Beside consumption habits, the thinking processes are also affected by culture. It has been observed that when the individuals travel overseas, it is virtually impossible for a person to observe foreign cultures without making reference, perhaps unconsciously, back to personal cultural values. This phenomenon is known as self reliance criterion (SRC). It is because of the effect of SRC the individual remains bound by his or her cultural assumptions. It is, therefore, necessary for the foreign traveller to recognise how the perception of overseas events can be distorted by the effect of SRC.

The best example of SRC is the behaviour of the individuals treating their animals which reflects their thinking processes. Americans and Europeans usually treat dogs and cats as family members addressing the animals affectionately and even allowing them to sleep on their beds. Arabs view dogs as filthy animals. Some in the Far Eas: like Korea and Thailand, go as far as cooking and eating dogs. Hindus in contrast revere cows and are surprised as to how the westerners and the Muslims eat beef, that also in large quantity.

The efforts of the international marketing man should be to reduce SRC effect on the individuals. The presence of SRC, if not controlled, can invalidate the results of the research study. Lee suggests a multi-step approach to remove the undue influence of SRC. Firstly the problem should be defined in terms of the culture of the researcher's home country. Secondly, the same problem is defined again except that it is defined in terms of the cultural norms of the host country. Thirdly, a comparison is made of two cultural composites. Any difference between the composites indicates the existence of SRC.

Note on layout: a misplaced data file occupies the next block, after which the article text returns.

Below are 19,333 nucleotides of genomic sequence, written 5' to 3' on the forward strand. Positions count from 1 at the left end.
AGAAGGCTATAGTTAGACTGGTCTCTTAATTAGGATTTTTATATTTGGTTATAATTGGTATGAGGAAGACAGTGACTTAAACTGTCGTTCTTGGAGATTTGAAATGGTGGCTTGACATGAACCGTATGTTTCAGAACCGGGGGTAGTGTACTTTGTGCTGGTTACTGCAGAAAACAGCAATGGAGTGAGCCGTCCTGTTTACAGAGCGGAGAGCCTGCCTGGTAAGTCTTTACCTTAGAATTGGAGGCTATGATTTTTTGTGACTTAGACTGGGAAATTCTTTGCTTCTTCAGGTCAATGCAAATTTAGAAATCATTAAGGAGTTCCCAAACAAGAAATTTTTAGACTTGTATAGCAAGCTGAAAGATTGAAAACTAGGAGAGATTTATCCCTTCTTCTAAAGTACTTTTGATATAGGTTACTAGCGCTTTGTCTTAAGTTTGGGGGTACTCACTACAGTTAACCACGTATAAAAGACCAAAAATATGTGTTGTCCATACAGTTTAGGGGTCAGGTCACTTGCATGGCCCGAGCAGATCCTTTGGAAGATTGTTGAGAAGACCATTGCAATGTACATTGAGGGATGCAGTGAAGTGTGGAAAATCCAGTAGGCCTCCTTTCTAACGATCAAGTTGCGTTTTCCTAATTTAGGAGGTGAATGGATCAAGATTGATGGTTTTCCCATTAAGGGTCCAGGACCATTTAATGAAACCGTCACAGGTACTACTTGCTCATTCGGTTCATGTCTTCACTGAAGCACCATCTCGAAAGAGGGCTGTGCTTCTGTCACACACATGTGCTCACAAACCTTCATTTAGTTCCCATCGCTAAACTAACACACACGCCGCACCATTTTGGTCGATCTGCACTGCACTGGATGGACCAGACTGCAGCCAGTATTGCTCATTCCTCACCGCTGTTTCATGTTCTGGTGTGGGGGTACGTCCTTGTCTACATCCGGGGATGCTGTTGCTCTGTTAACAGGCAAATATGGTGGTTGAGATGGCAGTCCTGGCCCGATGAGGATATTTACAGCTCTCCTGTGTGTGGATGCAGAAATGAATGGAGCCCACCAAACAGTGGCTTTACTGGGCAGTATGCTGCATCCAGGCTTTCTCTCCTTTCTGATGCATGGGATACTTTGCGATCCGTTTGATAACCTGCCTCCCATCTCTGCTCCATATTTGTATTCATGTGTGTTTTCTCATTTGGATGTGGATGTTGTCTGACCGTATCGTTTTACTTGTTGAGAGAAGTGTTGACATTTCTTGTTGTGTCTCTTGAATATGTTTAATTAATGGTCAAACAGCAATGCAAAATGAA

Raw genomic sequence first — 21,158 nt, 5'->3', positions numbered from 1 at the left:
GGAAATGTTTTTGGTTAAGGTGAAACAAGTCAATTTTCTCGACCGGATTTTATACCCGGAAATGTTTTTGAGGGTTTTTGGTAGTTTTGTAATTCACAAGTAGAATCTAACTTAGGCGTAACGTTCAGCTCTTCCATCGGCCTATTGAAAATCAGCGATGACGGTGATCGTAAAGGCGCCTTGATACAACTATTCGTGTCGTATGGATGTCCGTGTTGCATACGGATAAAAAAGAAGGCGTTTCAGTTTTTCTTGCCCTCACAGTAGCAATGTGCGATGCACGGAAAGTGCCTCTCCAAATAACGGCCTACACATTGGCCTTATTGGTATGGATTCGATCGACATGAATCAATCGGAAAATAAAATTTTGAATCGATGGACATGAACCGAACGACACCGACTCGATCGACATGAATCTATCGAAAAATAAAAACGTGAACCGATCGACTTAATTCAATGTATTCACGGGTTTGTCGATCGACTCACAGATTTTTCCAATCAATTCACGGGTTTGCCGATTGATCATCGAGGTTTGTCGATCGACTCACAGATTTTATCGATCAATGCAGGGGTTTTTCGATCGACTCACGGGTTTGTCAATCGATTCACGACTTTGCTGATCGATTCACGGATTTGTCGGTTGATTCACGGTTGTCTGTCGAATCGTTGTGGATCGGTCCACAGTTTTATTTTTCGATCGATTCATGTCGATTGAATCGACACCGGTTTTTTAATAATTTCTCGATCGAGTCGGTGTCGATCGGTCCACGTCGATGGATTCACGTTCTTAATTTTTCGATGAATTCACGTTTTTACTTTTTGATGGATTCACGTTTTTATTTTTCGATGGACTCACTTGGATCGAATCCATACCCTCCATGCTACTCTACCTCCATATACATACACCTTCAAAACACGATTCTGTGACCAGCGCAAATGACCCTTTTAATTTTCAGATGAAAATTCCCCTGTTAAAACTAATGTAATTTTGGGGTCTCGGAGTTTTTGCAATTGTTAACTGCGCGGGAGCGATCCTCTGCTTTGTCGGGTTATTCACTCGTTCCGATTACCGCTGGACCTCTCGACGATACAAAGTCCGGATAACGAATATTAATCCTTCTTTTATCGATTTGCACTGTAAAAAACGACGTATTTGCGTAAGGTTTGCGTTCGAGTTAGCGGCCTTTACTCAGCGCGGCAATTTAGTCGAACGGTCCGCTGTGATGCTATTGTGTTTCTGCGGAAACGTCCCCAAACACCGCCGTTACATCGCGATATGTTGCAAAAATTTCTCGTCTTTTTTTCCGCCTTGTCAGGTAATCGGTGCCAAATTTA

Although African, Arab and Asian business methods have endured for centuries, most American firms react to those methods in ethnocentric terms and prefer to conduct business along the familiar western lines. Project Heads launching a venture in less developed countries should consider the following guidelines:

Resist the tendency to conduct business immediately on landing.

Resist the tendency to conduct business at all times.

Consider doing favour as a business tool to generate allies.

Contact, cultivate and conduct field work among at least one sample clientele to serve as an initial testing centre for the firm's product.

Introduce the product line into the sample group by local forms of cause related marketing.

Extend product acceptance beyond the sample clientele into related segments.

An awareness of the influence of the SRCs is valuable because such awareness can help a manager to prevent a transfer of personal cultural norms on a wholesale basis to an overseas market. This awareness should make the manager more customer oriented and the marketing strategy thus developed will reflect through market needs.

A country may be classified as a high context culture or low context culture. The context of culture is either high or low in terms of in depth background information. North America and North Europe are examples of low context cultures. In these types of societies messages are explicit and clear in the sense that actual words are used to convey the main part of information in communication. What is important is what is said, not how it is said and not the environment within which it is said.

Japan, France, Spain, Italy, some countries of Asia like India, Africa (South Africa) and the Middle East Arabian nations are High-Context Cultures. In such countries the communication may be indirect and the expressive manner in which the message is delivered becomes critical because the verbal part does not carry most of the information. The context of communication is high because it includes a great deal of additional information such as message sender's values, position, background and associations in the society. One's individual environment such as physical setting and social circumstances determine what one says and how it is interpreted by others. This type of communication emphasises one's character and words as determinants of one's integrity making it possible for business persons to come to terms without detailed legal work.

A common advertising method used by American advertisers is to present a TV commercial as an illustrated lecture. In this low context method, a product is discussed in the absence of its natural setting. Such a message is not easily understood in high context cultures because of the omission of the essential contextual details. In one of the studies, carried out by researchers they tested six European commercials on five cultural groups ranging from the high context Asian group to the low context Swedish group and the evidence supported Well's proposition. Compared to a low context culture, high context cultures perceive non-verbal communication elements as being more informative.